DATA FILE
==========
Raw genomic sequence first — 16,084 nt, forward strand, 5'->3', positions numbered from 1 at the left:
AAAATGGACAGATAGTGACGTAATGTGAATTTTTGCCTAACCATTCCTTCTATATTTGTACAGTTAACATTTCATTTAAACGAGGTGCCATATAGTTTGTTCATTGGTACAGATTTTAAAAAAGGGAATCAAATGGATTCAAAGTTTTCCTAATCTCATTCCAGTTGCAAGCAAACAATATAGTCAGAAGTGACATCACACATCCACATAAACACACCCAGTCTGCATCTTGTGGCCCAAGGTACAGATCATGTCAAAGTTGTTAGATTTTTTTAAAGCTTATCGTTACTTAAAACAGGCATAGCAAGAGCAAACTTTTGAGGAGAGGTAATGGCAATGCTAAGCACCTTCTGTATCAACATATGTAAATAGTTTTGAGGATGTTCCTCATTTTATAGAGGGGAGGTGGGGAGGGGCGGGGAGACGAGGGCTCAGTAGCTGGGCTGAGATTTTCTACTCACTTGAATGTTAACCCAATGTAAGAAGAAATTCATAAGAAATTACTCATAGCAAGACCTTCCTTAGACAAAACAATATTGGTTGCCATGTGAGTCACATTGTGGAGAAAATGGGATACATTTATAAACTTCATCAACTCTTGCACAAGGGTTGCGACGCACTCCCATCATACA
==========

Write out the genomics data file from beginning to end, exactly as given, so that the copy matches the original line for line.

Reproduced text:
Raw genomic sequence first — 16,084 nt, forward strand, 5'->3', positions numbered from 1 at the left:
AAAATGGACAGATAGTGACGTAATGTGAATTTTTGCCTAACCATTCCTTCTATATTTGTACAGTTAACATTTCATTTAAACGAGGTGCCATATAGTTTGTTCATTGGTACAGATTTTAAAAAAGGGAATCAAATGGATTCAAAGTTTTCCTAATCTCATTCCAGTTGCAAGCAAACAATATAGTCAGAAGTGACATCACACATCCACATAAACACACCCAGTCTGCATCTTGTGGCCCAAGGTACAGATCATGTCAAAGTTGTTAGATTTTTTTAAAGCTTATCGTTACTTAAAACAGGCATAGCAAGAGCAAACTTTTGAGGAGAGGTAATGGCAATGCTAAGCACCTTCTGTATCAACATATGTAAATAGTTTTGAGGATGTTCCTCATTTTATAGAGGGGAGGTGGGGAGGGGCGGGGAGACGAGGGCTCAGTAGCTGGGCTGAGATTTTCTACTCACTTGAATGTTAACCCAATGTAAGAAGAAATTCATAAGAAATTACTCATAGCAAGACCTTCCTTAGACAAAACAATATTGGTTGCCATGTGAGTCACATTGTGGAGAAAATGGGATACATTTATAAACTTCATCAACTCTTGCACAAGGGTTGCGACGCACTCCCATCATACA